Urine therapy proponents make some pretty outrageous claims. They say pee-drinking can cure cancer, AIDS, arthritis, leprosy, baldness, cold sores, heart disease, allergies, auto-immune diseases, diabetes, asthma, infertility, infections…. As I mentioned at the start of this piece, I witnessed someone telling a stranger her miscarried fetus would somehow grow into a live baby, if only she would drink pee.

But those claims are entirely anecdotal at best.

The American Cancer Society’s statement is, “No well-controlled studies published in available scientific literature support the claims that urotherapy can control or reverse the spread of cancer.”

When we don’t feel healthy, we’ll try almost anything to feel better.

Dr. Zubair Ahmed explained to BBC Three:

There is no evidence at all that ingesting these substances has any health benefits…. Urination is one way where our body gets rid of toxic by-products… It is a common belief that urine is sterile — which it normally is if you don’t have a problem with your renal tract. However, once it leaves the body, it can be contaminated with certain bacteria — and ingesting this bacteria can make you feel unwell and can lead to serious complications.”

So there’s no evidence of any positive effects of drinking pee, and negative consequences are possible.

Should you drink your pee if you’re stranded on a mountain?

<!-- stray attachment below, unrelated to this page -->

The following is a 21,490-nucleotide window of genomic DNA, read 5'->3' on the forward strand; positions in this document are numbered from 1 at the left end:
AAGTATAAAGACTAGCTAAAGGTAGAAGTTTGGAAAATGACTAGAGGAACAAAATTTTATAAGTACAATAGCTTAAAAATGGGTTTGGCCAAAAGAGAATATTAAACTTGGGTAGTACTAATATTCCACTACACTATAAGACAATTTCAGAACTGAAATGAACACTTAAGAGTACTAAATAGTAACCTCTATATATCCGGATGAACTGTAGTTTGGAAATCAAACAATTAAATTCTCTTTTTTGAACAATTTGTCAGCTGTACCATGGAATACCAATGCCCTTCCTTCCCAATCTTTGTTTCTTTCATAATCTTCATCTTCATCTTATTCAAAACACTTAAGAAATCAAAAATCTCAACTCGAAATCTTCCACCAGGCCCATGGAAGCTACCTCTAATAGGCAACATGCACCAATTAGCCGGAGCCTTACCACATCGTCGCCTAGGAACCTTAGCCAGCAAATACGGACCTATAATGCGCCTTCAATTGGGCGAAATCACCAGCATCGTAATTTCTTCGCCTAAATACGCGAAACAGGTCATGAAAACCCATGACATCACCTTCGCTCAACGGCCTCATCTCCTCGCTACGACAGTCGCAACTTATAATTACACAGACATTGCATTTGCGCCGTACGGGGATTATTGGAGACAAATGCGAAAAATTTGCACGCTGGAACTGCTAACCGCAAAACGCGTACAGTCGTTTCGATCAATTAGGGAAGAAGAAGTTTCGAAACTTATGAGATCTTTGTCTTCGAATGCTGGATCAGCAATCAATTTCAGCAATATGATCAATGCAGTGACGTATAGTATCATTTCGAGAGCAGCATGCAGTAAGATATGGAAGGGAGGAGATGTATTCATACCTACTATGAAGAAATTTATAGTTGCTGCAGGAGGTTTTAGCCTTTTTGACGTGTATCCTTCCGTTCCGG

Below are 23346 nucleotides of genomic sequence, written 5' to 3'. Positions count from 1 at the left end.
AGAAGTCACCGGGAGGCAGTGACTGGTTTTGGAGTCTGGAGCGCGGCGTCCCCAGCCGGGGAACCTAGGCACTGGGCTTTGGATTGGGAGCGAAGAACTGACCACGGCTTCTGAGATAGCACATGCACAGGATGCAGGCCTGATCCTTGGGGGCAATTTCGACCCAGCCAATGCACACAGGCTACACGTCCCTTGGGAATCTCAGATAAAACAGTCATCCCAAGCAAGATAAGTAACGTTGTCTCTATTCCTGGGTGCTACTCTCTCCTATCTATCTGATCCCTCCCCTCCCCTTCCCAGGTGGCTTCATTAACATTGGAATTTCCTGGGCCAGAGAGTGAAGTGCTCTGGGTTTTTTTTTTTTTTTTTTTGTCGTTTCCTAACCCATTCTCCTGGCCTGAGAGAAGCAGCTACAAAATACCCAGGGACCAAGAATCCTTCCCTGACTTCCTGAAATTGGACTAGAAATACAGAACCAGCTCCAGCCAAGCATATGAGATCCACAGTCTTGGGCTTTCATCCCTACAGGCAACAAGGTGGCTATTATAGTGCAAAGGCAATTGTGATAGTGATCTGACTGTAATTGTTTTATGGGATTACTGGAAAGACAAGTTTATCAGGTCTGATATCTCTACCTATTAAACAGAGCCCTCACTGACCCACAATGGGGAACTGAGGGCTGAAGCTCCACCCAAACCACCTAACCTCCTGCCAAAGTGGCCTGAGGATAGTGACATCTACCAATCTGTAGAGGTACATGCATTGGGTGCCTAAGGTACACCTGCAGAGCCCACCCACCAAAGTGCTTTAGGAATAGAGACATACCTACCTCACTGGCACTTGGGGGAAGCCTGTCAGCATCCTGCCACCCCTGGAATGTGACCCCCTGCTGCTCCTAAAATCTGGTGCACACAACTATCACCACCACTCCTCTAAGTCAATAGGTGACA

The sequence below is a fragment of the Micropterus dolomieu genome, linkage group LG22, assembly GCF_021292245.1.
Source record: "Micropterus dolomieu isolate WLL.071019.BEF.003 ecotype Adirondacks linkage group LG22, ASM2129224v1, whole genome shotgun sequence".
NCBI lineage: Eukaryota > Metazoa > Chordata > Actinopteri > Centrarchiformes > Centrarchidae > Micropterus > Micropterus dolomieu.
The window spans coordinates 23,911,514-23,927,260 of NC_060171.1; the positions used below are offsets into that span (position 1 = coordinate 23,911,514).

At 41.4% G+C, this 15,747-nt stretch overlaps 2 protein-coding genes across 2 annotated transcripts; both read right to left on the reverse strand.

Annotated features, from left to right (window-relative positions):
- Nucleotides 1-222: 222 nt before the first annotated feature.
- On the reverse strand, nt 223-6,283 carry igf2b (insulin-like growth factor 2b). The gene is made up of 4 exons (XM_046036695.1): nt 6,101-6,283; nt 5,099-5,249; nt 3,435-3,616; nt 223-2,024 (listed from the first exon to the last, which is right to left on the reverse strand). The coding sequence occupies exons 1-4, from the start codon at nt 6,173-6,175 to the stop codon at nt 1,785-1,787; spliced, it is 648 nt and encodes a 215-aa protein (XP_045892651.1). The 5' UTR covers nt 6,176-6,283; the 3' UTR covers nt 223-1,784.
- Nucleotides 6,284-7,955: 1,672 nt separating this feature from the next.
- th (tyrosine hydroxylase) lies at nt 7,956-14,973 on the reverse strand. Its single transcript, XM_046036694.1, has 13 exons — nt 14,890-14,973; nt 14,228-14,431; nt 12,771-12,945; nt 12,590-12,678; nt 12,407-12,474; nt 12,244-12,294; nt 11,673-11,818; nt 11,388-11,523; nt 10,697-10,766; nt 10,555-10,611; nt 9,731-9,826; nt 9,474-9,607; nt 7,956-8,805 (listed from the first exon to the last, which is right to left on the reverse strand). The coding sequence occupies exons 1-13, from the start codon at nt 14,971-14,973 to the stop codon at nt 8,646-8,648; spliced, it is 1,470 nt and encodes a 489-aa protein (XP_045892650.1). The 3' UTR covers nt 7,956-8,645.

Altmünster am Traunsee, Österreich Photo by Simon Matzinger on Unsplash

We’ve all heard stories of stranded adventurers drinking their own pee, like epically brave mountaineer Aron Ralston, who amputated his own arm to survive.

But does drinking your own pee even hydrate you?

Here’s an Army Field Manual on emergency water procurement, arguing against drinking urine (also alcohol, blood, and seawater) in survival situations.

Many scientists make this same comparison to seawater. Here’s Helen Andrews, of the British Dietetic Association, quoted in The Independent:

There are no health benefits to drinking your own urine, and in fact I think it could be quite detrimental. Each time you put it back, it will come out again even more concentrated, and that is not good for health, as it could damage the gut. If you are stranded, your body will try to conserve as much water as it can. Drinking your urine would be like drinking seawater.

So did I try drinking my own pee?

Before I read up on it, I would’ve considered trying it out for myself, so I could write about it, if for no other reason. But the facts have convinced me not to.

There are many things considered to be alternative medicine that are effective, even if not fully understood. Acupuncture, for example, is proven to be an effective pain reliever, even if people often discuss it as if it’s pseudo-science.

When it comes to urine therapy, on the other hand, all the research points to no positive effects and possible negative ones.

However there is one beverage that, research shows, is a wonder drug.

I drink it every day, and I firmly believe my health would suffer without it. Honestly, no one should live without it:

It’s called water. Would you like a glass?